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The Dream of the Earth by Thomas Berry

The Dream of the Earth (1988)

by Thomas Berry

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Within the pages of his book, Berry overviews and examines the relationship between man and the rest of the world and nature. Within the book’s pages the author examines how the idea of man being apart and separate from nature being a myth and how human beings need to learn to be in harmony with the natural world once again. He wonders over how the connections within nature and the world around us should be important to everyone regardless of religion or residence. This book is truly a wonderful read regardless of one’s spirituality over ecology. ( )
  earthlistener | Sep 1, 2010 |
Thomas Berry was called " the most provocative figure among the new breed of eco-theologians" by Newsweek. Berry shows us why it is important "for us to respond to the Earth's need for planetary renewal."
  metlibchurch | Oct 30, 2008 |
Essays questioning what it means to be part of a universe that is alive, by an "eco-theologian" whose thoughts have aroused environmentalists and re-cast views of the relationship between nature and science.
  anne_fitzgerald | Oct 27, 2008 |
To my mind Thomas Berry is one of the definitive contemporary Christian writers on ecology, or creation spirituality, and this is one of his definitive works. ( )
  johnthefireman | Apr 30, 2006 |
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Author nameRoleType of authorWork?Status
Thomas Berryprimary authorall editionscalculated
Swimme, BrianForewordsecondary authorsome editionsconfirmed
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To the Great Red Oak, beneath whose sheltering branches this book was written
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One of the more remarkable achievements of the twentieth century is our ability to tell the story of the universe from empirical observations and with amazing insight into the sequence of transformations that has brought into being the earth, the living world, and the human community.
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Amazon.com Product Description (ISBN 0871566222, Paperback)

This acclaimed inaugural volume of the "Sierra Club Nature and Natural Philosophy Library" considers our ecological fate from a species perspective, the way "The Fate of the Earth" viewed our prospects for nuclear annihilation. Thomas Berry's seminal thesis proposes a universal 'biocratic' criterion to evaluate human history, development, and activity. He contends that the validity of any human enterprise is the degree to which it enhances the universal life force. Berry builds his case on a comprehensive review of the history of ideas, and he points toward a transformation of consciousness that is needed if we and the planet are to survive."The Dream of the Earth" provides the insights, inspiration, and ethical guidance we need to move beyond exploitation or disengagement toward a transcendent vision of a restorative, creative relationship with the natural world. Drawing upon the wisdom of thinkers from Buddha and Plato to Teilhard de Chardin and E F Schumacher, from ancient Chinese philosophy and Native American shamanism to contemporary astrophysics, Berry forges a balanced, deeply felt declaration of planetary independence from the sociological, psychological, and intellectual conditioning that threatens the death of nature, offering a path that will avert ecological catastrophe and move our traumatized planet toward health.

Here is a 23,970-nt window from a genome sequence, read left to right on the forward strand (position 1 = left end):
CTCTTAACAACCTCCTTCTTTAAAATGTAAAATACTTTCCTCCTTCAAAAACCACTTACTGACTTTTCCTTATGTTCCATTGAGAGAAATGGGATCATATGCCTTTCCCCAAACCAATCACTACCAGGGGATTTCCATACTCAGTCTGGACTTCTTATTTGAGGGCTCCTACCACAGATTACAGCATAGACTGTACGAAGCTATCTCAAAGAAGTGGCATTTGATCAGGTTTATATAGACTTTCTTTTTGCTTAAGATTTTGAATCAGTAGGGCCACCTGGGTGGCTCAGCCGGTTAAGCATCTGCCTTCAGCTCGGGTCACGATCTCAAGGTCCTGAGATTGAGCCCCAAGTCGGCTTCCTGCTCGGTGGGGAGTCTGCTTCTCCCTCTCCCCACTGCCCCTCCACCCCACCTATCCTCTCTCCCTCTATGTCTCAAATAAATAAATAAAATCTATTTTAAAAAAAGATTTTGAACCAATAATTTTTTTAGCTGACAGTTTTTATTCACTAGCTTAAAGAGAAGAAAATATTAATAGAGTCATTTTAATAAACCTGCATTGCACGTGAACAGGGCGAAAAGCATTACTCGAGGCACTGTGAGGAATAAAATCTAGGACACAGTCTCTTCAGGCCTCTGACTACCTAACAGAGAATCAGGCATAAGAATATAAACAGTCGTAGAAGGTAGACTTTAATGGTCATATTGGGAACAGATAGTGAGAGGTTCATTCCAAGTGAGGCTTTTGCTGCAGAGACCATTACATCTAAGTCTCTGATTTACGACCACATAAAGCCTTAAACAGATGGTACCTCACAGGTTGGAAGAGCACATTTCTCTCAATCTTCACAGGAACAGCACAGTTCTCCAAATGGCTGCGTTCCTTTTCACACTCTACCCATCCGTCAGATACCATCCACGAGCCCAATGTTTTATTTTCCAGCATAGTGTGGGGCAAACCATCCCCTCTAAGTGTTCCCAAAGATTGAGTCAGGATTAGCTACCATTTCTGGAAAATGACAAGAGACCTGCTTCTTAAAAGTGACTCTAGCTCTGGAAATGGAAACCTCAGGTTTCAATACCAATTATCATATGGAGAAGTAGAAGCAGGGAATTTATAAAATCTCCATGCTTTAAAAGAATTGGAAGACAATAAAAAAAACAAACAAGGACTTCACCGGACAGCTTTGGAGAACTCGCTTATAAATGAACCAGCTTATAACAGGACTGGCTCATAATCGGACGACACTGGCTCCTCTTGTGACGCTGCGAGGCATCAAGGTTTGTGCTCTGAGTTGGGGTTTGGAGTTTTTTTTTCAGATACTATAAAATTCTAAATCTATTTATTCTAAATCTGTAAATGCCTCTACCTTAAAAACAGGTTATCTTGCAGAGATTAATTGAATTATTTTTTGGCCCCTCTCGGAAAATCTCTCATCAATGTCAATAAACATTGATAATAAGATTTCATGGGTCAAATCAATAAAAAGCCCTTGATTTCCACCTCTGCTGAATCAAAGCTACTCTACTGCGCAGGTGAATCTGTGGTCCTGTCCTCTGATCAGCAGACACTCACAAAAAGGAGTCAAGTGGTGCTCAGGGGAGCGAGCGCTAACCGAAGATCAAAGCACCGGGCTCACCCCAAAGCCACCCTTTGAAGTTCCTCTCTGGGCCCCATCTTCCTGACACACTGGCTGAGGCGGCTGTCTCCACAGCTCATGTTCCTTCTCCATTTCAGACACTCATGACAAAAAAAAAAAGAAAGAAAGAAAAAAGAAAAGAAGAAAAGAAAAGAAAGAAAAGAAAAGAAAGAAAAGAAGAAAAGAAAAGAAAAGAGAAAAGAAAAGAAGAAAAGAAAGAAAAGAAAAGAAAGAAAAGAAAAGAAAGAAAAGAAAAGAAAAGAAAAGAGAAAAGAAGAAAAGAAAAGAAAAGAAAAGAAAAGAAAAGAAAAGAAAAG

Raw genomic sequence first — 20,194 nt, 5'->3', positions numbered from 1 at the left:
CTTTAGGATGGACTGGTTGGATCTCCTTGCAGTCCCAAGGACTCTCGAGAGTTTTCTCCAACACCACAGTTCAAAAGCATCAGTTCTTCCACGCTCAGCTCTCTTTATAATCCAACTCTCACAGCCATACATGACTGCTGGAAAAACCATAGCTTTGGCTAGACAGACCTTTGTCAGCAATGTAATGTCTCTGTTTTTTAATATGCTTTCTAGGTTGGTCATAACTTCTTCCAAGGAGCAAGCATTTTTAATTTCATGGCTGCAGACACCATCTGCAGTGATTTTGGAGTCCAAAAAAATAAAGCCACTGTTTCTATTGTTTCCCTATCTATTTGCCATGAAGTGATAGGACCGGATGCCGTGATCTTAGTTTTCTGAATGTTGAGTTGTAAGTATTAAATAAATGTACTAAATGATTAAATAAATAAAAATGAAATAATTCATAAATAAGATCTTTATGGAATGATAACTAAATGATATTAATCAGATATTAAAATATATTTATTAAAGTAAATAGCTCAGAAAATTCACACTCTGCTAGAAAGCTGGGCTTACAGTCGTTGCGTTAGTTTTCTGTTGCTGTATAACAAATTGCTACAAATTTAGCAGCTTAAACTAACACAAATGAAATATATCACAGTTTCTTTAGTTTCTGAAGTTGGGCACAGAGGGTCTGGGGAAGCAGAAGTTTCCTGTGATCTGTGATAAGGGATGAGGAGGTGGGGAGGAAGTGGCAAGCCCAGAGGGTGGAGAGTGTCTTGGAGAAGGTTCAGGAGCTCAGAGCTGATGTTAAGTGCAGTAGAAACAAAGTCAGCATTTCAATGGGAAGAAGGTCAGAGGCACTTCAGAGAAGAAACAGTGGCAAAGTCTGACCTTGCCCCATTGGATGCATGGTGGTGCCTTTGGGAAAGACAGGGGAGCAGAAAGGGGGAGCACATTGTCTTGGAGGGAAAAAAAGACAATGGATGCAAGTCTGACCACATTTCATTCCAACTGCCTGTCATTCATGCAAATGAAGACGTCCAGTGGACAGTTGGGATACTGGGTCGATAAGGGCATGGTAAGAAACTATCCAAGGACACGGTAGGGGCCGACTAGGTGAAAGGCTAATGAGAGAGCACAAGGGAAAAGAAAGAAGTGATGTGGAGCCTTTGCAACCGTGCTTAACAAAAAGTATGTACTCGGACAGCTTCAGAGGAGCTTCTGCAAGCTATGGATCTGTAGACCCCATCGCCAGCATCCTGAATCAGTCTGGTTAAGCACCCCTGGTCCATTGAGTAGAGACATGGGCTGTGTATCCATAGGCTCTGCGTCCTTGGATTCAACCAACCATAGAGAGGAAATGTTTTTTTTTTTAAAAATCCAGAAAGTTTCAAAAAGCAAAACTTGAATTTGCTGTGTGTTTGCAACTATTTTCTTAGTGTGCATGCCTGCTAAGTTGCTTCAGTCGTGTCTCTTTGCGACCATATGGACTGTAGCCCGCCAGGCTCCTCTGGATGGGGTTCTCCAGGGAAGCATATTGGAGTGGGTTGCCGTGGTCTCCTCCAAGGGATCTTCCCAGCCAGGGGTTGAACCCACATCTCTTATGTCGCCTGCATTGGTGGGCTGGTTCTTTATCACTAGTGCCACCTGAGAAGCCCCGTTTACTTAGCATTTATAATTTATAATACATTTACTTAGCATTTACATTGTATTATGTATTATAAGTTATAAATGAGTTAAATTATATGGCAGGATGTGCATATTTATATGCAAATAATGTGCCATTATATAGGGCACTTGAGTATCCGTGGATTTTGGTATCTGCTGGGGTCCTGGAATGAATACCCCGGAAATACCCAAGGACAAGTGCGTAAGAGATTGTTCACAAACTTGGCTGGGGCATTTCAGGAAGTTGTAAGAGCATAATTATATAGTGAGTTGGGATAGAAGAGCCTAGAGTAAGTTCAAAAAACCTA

(retrieved from Amazon Thu, 12 Mar 2015 17:58:32 -0400)

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Since Sierra Club Books published the first edition of this book in 1976, there has been a revolution in backcountry cooking. Today's lightweight stoves and kitchen tools make cooking in the wild easier than ever before; with the ubiquitous availability of fast-cooking natural foods, the modern adventurer has tasty alternatives to expensive pre-packaged meals. This book brings together the expertise of culinary professionals and the wilderness knowledge of a former backcountry guide to provide more than 180 trail-tested recipes for natural, easy-to-prepare meals for backpacking, hiking, and camping.… (more)

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